SALT LAKE – The General Convention of the Episcopal Church in the United States met in Salt Lake City yesterday, Thursday, July 2 and rejected in a voice vote the proposal to divest from businesses that have operations in Judea and Samaria and to boycott products from the region.
At the Church’s 78th General Convention, the House of Bishops, led by Presiding Bishop Katharine Jefferts Schori, overwhelmingly defeated the Boycott, Divestment, Sanctions resolution. The Episcopal Church has around 1.8 million members across the United States.
Commenting on the text of the resolution, Bishop Ed Little of Northern Indiana said that it was “clearly and unmistakably advocates boycott and divestment, and we must reject it,” according to a news report by the Episcopal News Service. “As Anglicans, we have the gift and ability to reach out to people on both sides in the conflict. That is what the Episcopal Church is doing in the Middle East. Our current leadership under the presiding bishop is allowing us to be peacemakers.”
Another bishop, Leo Frade of Southeast Florida said in the Episcopal News Service report that his experience of embargoes and blocking, in particular the embargo of Cuba, backfire. “It hurts the same people we think we are helping. Palestinian jobs depend on investment, not on divestment.”
In addition, delegates at the Mennonite Church USA in Kansas City, Missouri, decided to delay a vote on divestment from Israel until their next assembly in 2017. Ronald Lauder, the president of the World Jewish Congress (WJC) hailed the decision by the General Convention of the Episcopal Church to reject themotion endorsing the Boycott, Divestment and Sanctions (BDS) movement.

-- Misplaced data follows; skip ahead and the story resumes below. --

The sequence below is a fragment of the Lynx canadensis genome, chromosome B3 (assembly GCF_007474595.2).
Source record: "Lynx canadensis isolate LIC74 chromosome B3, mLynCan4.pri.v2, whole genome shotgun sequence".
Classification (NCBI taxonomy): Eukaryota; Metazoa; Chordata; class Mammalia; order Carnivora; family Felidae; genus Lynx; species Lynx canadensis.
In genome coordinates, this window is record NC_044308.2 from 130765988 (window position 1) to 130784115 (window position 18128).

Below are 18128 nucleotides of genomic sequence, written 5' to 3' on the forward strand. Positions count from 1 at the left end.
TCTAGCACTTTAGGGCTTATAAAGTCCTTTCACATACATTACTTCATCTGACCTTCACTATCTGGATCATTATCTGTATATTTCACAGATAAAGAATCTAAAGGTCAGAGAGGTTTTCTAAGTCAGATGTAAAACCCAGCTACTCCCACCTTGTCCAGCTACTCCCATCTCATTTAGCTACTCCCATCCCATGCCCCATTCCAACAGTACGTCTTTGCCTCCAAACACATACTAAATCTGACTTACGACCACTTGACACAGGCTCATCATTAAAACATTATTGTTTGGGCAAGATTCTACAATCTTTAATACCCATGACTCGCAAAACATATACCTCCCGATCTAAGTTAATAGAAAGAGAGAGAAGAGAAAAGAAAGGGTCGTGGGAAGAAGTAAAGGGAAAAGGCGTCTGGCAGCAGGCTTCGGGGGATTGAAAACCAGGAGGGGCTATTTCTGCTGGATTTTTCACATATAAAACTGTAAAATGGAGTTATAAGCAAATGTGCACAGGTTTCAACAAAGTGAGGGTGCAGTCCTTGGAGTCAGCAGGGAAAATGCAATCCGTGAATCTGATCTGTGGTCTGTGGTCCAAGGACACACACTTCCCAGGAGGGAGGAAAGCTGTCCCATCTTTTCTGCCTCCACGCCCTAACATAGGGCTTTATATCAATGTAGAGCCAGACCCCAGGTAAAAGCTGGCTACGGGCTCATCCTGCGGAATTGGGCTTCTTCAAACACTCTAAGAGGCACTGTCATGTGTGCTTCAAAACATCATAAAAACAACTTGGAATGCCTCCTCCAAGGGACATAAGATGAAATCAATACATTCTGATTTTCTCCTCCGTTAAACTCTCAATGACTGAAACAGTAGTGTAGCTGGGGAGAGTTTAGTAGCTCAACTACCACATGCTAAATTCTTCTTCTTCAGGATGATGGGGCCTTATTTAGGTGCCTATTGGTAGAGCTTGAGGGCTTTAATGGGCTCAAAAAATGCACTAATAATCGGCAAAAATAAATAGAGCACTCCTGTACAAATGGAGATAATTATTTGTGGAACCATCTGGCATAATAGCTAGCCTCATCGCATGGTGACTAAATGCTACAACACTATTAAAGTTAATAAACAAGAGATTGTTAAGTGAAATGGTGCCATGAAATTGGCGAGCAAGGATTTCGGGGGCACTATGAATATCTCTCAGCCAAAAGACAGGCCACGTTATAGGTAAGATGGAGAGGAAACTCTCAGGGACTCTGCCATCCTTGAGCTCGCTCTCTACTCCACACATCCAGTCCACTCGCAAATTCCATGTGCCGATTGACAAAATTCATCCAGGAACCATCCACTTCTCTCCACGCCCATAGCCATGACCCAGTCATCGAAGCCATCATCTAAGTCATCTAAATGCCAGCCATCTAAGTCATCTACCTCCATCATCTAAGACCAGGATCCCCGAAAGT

“We wholeheartedly thank the Episcopal Church convention for lending its support to Israel on this issue, and for taking a moral stand. We sincerely hope that other major church denominations in America will follow this example and stop the BDS movement in its tracks.”
Earlier this week, the General Synod of the United Church of Christ (UCC) voted in favor of divestment from Israel.
“Endorsing BDS does nothing to improve the plight of the Palestinians, in particular not of those employed by Israeli companies in the West Bank. Endorsing BDS also doesn’t contribute to ending the Israeli-Palestinian conflict. All it does is to sow division and hatred,” added Lauder.
The WJC president said the real motive of the BDS movement was “to put into question the existence of Israel as the democratic nation-state of the Jewish people.”
“The BDS movement won’t bring peace and justice to the Middle East; that will only come once the Palestinians and their supporters choose cooperation over confrontation.”
This week, Malachi Rosenfeld, 26, of Kochav Hashahar in the Binyamin region, was killed in a terror attack on Monday when Palestinian terrorists fired upon him and other passengers while they were driving back from a basketball game.